Quantitative Definition of Cellular Identity by Single-Cell Multi-Omic Integration

Speaker: Joshua Welch , University of Michigan

Date: Wednesday, February 26, 2020

Time: 11:30 AM to 1:00 PM Note: all times are in the Eastern Time Zone

Public: Yes


Event Type: Seminar

Room Description: 32-G575

Host: Bonnie Berger

Contact: Patrice Macaluso, 617-253-3037, macaluso@csail.mit.edu

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Reminders to: seminars@csail.mit.edu, bioinfo-seminar@lists.csail.mit.edu, berger-core@mit.edu

Reminder Subject: TALK: Quantitative Definition of Cellular Identity by Single-Cell Multi-Omic Integration

Recent experimental advances have enabled high-throughput single-cell measurement of gene expression, chromatin accessibility and DNA methylation, providing an opportunity to identify cell types and states from molecular information in a principled, quantitative fashion. However, most existing technologies can measure only one modality per cell, making it challenging to link datasets that share neither identical features nor the same instances. An additional challenge is the growing scale of single-cell datasets: For instance, it is no longer feasible to use the entire available datasets as inputs to implement standard pipelines on a personal computer with limited memory capacity. Moreover, there is a need for an algorithm capable of iteratively refining the definition of cellular identity as efforts to create a comprehensive human cell atlas continually sequence new cells.
In this talk, I will describe how metagene factors inferred by integrative nonnegative matrix factorization (iNMF) provide quantitative definition of cellular identity and its variation across biological contexts, allowing robust and scalable integration of highly heterogeneous single-cell datasets. I will also present an online learning algorithm for integrating massive and continually arriving single-cell datasets. To derive an online iNMF algorithm, we extended previous online learning approaches for NMF to minimize the expected cost of a surrogate function. Our online approach accesses the training data as mini-batches, decoupling memory usage from dataset size and allowing on-the-fly incorporation of new data as it is generated. The online implementation of iNMF converges much more quickly using memory independent of dataset size, without sacrificing solution quality. Our new approach enables factorization of 939489 single cells from 9 regions of the mouse brain on a single core of a standard laptop in ∼ 30 minutes using less than 1 GB of RAM. Furthermore, we construct a multi-modal cell atlas of the mouse motor cortex by iteratively incorporating seven single-cell datasets from three different modalities generated by the BRAIN Initiative Cell Census Network over a period of two years.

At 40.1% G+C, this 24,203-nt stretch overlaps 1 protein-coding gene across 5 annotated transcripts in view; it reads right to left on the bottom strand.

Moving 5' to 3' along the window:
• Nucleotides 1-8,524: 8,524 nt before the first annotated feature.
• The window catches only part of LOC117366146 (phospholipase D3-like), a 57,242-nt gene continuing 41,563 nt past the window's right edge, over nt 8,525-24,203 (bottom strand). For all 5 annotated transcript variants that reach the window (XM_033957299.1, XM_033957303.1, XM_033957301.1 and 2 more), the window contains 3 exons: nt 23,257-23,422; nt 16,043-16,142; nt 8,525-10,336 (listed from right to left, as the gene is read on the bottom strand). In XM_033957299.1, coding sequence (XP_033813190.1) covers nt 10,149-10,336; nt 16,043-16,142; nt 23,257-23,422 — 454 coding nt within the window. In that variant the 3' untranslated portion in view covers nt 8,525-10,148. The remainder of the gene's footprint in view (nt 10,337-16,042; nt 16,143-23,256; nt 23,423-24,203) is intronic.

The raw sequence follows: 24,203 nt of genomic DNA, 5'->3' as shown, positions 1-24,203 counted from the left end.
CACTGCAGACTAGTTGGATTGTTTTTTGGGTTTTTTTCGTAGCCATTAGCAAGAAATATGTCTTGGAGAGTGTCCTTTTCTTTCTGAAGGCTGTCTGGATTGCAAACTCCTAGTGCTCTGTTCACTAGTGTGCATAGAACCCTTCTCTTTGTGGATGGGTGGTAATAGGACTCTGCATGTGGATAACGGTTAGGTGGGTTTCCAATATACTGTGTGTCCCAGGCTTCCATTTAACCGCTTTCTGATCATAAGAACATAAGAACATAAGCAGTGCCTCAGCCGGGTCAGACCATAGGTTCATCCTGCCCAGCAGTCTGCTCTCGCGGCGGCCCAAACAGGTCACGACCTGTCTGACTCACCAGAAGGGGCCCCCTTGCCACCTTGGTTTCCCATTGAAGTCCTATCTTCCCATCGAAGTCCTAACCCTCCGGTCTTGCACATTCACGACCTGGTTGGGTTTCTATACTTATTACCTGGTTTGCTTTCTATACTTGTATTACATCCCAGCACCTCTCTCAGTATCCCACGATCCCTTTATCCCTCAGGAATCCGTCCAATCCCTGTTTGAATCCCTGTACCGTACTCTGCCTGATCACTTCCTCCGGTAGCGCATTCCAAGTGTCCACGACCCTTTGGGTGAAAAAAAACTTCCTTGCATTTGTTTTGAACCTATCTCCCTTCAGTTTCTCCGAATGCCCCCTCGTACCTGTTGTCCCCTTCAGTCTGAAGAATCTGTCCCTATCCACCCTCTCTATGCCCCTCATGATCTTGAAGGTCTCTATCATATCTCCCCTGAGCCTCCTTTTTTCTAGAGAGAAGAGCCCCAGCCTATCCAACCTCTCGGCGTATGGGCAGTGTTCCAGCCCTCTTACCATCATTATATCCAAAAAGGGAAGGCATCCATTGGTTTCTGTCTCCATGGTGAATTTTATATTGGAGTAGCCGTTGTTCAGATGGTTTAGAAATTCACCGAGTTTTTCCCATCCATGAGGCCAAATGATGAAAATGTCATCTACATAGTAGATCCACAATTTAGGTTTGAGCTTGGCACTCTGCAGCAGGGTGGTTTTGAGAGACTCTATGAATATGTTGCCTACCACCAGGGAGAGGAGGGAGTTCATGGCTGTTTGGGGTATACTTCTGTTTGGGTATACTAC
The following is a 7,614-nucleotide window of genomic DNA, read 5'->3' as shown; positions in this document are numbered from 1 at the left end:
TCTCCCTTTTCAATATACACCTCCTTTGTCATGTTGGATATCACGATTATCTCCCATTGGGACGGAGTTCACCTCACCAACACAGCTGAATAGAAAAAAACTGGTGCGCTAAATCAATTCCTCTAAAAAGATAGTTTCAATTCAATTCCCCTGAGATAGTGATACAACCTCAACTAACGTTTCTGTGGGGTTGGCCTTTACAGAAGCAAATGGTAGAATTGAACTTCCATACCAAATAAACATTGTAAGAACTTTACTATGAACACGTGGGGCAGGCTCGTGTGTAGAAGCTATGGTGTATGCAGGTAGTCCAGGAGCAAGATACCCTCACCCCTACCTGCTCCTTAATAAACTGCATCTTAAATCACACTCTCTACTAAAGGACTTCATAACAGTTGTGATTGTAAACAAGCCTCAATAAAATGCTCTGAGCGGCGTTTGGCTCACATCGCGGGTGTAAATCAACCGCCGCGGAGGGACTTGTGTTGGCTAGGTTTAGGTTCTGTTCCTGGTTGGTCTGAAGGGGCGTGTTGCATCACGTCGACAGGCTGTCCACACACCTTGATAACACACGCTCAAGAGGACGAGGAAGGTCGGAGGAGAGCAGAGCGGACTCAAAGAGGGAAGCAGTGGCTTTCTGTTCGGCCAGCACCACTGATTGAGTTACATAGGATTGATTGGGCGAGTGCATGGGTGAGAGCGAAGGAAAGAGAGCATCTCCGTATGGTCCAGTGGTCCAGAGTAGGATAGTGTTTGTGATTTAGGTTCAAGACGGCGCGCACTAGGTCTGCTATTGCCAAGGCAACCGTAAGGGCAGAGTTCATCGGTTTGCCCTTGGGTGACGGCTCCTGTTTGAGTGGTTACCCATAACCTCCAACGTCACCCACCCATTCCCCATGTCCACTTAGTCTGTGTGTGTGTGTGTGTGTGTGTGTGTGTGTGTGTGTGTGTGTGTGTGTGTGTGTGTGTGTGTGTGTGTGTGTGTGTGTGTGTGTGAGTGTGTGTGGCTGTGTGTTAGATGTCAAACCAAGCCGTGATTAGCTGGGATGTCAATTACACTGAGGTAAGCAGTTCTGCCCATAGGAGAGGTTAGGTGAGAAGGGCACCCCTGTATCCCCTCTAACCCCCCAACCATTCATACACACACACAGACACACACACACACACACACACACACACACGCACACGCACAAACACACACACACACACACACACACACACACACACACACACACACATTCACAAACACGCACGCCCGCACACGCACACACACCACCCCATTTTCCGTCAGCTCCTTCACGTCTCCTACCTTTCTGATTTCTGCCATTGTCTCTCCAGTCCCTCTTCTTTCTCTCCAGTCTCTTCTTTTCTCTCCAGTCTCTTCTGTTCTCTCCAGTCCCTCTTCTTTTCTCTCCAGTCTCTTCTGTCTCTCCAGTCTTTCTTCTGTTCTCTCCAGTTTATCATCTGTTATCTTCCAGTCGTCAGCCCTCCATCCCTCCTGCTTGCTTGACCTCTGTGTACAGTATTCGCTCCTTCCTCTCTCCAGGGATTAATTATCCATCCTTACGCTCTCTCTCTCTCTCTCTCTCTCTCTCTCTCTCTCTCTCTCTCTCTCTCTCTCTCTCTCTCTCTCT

Our approach obviates the need to recompute results each time additional cells are sequenced, dramatically increases convergence speed, and allows processing of datasets too large to fit in memory. Most importantly, it facilitates continual refinement of cell identity as new single-cell datasets from different biological contexts and data modalities are generated.

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Created by Patrice Macaluso Email at Tuesday, February 18, 2020 at 1:49 PM.